Sophie Sandberg, Chalk Back

sophie sandberg - Highlights from the Solutions Side Event - "Safe: Preventing Gender-Based Violence in and Through Schools"

Sophie Sandberg, Chalk Back

Sophie Sandberg is a gender justice activist, chalk artist and founder of the popular initiative against street harassment, Catcalls of NYC. She leads Chalk Back, an international youth-led movement consisting of 150 “Catcalls of” sites around the world. Her work with Catcall of NYC and Chalk Back has been featured in the New York Times, BBC, CCN, Cosmopolitan, and NBC. She is an inaugural fellow of the Vital Voices and Tresemme Leadership Incubator for young women. She has presented her work to students at Juilliard University, Pratt University, Plan International’s Youth Leadership Academy, The Think Peace Workshop for Girls, and YouthBridge Munich.

LeAnna Mar, USAID

LeAnna - Highlights from the Solutions Side Event - "Safe: Preventing Gender-Based Violence in and Through Schools"Acting Deputy Assistant Administrator LeAnna Marr oversees DDI’s Center for Education. Previously, Ms. Marr served as the Director of the Center for Education in the Bureau for Development, Democracy and Innovation at USAID. As a USAID Foreign Service Officer since 2004, she has served as Education Office Director and Program Officer in Guinea, South Sudan, Sudan (Khartoum) and Macedonia, and was the Program Officer and Acting Mission Director of USAID/Morocco. From 2007 to 2010, LeAnna served as USAID’s Senior Education Advisor in the Office of Afghanistan and Pakistan Affairs.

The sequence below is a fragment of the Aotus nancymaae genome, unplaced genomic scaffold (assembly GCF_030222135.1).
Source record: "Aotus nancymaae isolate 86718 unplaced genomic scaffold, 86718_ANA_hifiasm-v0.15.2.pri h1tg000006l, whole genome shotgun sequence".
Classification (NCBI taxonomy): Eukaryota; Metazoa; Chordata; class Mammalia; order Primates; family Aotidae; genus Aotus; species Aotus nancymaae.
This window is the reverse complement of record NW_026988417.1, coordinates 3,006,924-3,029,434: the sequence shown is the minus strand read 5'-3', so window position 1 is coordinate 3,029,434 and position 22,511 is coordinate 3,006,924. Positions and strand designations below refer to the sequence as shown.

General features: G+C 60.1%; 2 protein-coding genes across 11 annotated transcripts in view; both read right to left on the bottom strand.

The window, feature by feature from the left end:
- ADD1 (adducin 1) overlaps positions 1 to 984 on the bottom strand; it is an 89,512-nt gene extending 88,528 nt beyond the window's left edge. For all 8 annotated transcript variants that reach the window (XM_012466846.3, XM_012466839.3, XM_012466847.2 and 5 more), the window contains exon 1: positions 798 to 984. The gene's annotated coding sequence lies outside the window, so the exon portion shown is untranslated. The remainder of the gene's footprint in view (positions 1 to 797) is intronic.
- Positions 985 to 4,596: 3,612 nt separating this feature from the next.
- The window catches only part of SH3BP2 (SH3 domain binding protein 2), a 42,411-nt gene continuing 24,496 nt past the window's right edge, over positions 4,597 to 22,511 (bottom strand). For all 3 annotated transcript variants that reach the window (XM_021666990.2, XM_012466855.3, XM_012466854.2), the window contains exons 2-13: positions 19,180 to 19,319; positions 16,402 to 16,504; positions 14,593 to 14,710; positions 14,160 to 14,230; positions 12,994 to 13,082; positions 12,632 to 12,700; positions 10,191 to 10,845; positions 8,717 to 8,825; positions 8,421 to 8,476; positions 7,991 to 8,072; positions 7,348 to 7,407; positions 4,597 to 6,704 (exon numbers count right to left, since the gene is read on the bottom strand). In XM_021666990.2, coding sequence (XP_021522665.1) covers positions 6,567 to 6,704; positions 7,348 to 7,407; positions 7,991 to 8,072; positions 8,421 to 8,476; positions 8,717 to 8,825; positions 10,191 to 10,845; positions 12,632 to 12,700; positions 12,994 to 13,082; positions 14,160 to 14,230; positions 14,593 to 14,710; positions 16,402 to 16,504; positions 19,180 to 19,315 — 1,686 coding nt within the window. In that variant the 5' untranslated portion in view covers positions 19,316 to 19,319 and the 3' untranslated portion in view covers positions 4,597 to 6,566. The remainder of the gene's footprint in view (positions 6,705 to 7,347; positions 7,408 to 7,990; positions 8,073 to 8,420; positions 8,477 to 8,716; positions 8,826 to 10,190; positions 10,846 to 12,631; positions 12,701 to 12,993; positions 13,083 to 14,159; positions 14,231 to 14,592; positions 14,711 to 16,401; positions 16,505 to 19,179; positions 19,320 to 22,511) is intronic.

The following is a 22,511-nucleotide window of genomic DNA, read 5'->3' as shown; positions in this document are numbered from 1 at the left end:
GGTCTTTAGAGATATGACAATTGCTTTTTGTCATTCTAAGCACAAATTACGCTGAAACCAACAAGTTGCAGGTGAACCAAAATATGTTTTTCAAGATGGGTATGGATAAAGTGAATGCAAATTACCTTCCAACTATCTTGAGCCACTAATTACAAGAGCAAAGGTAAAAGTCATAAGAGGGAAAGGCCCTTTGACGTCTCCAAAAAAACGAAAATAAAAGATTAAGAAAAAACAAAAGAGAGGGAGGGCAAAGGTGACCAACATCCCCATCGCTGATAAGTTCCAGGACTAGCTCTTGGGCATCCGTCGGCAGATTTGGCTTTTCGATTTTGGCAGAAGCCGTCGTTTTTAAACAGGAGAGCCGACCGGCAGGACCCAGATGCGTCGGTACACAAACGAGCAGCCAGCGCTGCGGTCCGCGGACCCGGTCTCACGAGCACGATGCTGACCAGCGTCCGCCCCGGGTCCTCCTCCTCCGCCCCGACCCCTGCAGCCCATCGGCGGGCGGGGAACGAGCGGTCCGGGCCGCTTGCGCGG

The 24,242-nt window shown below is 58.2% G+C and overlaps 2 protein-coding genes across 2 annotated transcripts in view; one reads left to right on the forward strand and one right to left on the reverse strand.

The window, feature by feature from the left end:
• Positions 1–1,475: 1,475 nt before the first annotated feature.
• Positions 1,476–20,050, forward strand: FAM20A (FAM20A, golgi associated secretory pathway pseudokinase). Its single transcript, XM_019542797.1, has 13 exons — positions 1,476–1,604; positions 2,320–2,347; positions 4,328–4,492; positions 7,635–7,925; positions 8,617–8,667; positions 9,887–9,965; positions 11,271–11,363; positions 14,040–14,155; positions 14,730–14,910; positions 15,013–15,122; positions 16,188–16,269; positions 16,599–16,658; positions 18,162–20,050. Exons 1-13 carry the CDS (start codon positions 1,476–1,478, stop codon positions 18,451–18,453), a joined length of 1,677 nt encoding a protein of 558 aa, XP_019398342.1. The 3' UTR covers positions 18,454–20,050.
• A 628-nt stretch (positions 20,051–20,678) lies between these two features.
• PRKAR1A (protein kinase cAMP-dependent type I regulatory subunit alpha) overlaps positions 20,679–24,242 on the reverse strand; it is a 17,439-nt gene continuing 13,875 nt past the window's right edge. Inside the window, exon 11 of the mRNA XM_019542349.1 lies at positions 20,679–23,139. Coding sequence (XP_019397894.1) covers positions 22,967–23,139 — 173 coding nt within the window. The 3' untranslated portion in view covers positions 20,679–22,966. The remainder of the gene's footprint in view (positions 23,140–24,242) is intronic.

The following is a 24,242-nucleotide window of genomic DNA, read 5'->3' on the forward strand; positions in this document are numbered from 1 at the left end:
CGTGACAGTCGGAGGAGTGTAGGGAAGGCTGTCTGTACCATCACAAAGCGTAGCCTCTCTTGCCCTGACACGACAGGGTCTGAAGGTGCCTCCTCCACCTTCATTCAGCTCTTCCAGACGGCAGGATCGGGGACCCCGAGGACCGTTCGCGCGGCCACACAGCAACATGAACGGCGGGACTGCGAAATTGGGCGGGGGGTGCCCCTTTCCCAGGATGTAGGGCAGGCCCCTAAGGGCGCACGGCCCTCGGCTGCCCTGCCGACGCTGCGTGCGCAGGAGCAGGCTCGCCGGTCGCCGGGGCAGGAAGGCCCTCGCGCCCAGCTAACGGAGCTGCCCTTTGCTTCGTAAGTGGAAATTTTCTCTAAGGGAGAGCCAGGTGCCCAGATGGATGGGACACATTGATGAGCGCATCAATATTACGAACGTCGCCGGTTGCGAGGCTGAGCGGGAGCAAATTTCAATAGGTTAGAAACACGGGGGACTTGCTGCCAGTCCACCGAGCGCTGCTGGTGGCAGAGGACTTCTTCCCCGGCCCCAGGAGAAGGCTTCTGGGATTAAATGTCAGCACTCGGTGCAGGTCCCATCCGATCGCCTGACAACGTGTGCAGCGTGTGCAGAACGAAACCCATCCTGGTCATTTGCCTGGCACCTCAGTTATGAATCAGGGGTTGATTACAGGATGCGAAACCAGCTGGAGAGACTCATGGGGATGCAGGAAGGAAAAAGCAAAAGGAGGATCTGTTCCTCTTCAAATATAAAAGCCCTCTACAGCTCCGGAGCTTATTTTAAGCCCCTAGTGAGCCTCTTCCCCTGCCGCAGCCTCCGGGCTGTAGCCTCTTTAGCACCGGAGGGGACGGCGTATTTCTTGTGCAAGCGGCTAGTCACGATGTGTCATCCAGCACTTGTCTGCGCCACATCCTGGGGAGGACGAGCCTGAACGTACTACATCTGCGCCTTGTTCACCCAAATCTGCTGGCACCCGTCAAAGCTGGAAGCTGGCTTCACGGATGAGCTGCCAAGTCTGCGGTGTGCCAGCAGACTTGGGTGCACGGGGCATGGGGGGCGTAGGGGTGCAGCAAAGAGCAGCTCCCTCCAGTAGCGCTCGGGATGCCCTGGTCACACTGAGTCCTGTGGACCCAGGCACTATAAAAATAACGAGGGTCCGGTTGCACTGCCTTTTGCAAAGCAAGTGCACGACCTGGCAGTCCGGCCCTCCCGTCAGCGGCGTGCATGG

Antara Ganguli, UNGEI

Antara - Highlights from the Solutions Side Event - "Safe: Preventing Gender-Based Violence in and Through Schools"Antara Ganguli is the Director of UNGEI, the UN initiative for girls’ education. Previously she led gender equality for UNICEF India where she advised and supported 13 field offices on gender-based violence, gender-transformative pedagogy and positive masculinity. Previously she was the Deputy Representative for UN Women in Bangladesh. Antara started her career as a primary school teacher for children of sex workers. She has a M.A. in Economics from Johns Hopkins University.

Martha Muhwezi, FAWE

Martha - Highlights from the Solutions Side Event - "Safe: Preventing Gender-Based Violence in and Through Schools"Ms. Martha Muhwezi is the current FAWE Africa Executive Director providing leadership to 34 National Chapters in 33 countries in Africa. She is a Gender and Development specialist with more than 20 years of experience in the civil society sector nationally, regionally and internationally. She holds a Master’s degree in Women Studies and a Bachelor’s degree in Education from Makerere University, Kampala Uganda. She is currently pursuing a PhD in Gender Studies at the University of Nairobi.